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Scott Walker Is One Of The Few Governors Still Cutting Higher-Ed Spending

As most states are beginning to restore higher-education funding that was cut during the recession, Wisconsin appears poised to head in the other direction.

In his latest budget, Gov. Scott Walker proposes reducing spending on the University of Wisconsin system by $300 million over two years, a 13 percent cut. The plan is drawing national attention, in part because Walker has emerged as a strong early contender for the Republican presidential nomination.

Wisconsin, like most states, slashed spending on its public colleges during the recession. Between 2008 and 2012, Wisconsin cut per student spending by 19 percent after adjusting for inflation, according to data from the State Higher Education Executive Officers Association. That’s pretty close to the national average cut of 24 percent over the same period. (North Dakota was the only state where per student spending actually increased.)

Since the recession ended, states have been restoring funding, albeit gradually. Forty-two states increased per student spending in fiscal year 2014, according to the left-leaning Center on Budget and Policy Priorities, although funding remains below prerecession levels in nearly every state. Wisconsin was one of eight states that kept cutting as the economy improved.

Walker says the latest cuts won’t come at students’ expense; he plans to freeze tuition for in-state students. But the trend, both in Wisconsin and nationally, has been toward students bearing a rising share of the cost of college. In Wisconsin, the “sticker price” for in-state tuition and fees — before the effect of scholarships, grants or other forms of financial aid — rose $1,530 between 2008 and 2014, after adjusting for inflation. State funding, meanwhile, fell $1,401 per student over the same period. Nationally, the states that cut funding the most have also tended to have the biggest tuition increases. (Note: In the chart below, the trend line excludes North Dakota.)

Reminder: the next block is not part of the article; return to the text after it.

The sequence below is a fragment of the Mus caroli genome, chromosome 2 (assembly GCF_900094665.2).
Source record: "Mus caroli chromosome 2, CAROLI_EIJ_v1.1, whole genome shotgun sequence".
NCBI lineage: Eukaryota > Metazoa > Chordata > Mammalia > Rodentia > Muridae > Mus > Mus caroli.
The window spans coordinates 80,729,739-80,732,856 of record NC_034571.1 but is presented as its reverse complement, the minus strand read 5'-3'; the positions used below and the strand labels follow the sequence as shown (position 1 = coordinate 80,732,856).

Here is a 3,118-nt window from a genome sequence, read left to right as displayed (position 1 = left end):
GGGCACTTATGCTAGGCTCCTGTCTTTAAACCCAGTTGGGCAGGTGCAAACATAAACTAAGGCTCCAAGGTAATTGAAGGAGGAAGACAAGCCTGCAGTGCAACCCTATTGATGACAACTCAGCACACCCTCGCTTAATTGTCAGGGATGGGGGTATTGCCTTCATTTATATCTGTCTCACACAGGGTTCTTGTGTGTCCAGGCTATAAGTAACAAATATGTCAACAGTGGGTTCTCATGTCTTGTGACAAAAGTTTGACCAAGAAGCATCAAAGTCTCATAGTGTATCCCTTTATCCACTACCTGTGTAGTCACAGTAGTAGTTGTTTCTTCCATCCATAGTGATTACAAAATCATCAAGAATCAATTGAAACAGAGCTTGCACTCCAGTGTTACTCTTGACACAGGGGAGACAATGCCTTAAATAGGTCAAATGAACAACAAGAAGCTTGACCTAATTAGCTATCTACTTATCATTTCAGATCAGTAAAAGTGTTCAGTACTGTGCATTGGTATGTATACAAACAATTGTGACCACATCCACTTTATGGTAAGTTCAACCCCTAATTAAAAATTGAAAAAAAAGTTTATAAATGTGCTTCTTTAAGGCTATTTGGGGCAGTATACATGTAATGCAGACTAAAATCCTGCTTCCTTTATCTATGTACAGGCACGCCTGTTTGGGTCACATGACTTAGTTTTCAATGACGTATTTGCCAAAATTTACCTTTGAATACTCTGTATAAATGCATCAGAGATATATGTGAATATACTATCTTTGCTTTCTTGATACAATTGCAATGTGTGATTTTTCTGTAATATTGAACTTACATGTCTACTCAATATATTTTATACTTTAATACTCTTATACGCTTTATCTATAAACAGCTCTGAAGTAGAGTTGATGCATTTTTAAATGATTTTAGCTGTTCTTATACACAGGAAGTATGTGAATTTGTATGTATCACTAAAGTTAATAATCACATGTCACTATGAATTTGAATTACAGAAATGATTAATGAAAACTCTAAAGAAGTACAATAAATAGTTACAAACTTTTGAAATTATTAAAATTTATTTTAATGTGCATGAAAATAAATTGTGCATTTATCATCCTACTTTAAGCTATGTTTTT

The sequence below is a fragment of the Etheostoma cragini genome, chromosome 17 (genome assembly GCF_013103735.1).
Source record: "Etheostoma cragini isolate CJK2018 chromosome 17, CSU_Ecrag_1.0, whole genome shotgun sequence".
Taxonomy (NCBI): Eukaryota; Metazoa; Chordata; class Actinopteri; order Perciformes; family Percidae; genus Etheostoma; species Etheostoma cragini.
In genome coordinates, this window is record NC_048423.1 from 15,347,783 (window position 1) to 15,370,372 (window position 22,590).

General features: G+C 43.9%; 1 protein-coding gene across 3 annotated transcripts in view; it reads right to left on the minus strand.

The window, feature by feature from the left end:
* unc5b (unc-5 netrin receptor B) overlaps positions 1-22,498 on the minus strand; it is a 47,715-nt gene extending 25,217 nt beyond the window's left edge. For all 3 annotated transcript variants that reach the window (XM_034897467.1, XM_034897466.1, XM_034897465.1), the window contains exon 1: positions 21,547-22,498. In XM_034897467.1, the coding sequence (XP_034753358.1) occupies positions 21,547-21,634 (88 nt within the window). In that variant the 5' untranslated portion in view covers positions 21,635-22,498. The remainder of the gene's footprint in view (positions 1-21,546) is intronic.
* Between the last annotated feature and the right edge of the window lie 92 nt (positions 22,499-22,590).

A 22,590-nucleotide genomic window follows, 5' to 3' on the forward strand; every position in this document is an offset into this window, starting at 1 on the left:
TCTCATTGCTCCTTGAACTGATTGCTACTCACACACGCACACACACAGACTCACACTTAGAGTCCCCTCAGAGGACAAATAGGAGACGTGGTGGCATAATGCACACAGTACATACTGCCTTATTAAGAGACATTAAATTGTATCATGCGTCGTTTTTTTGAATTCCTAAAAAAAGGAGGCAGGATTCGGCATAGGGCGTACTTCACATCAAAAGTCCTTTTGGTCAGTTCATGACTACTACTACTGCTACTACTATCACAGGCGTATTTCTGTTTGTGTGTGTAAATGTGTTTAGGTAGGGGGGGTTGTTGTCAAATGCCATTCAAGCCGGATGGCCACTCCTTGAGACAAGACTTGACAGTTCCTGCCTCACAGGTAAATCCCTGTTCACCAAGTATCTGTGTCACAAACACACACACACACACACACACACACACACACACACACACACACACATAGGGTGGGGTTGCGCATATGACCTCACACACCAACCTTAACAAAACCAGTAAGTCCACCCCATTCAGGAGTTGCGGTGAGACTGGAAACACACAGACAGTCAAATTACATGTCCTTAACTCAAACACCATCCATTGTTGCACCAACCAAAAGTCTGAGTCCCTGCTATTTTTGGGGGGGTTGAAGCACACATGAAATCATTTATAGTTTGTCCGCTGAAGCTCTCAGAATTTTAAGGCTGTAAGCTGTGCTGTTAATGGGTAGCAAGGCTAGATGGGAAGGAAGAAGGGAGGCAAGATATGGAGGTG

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The recent shift in cost from taxpayers to students is part of a long-term pattern. In recent decades, states have consistently cut back higher-education funding when the economy is weak and then failed to restore the cuts when the economy improves. The result is a step-wise pattern, with tuition accounting for an ever-increasing share of state university budgets.

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Ben Casselman is a senior editor and the chief economics writer for FiveThirtyEight.

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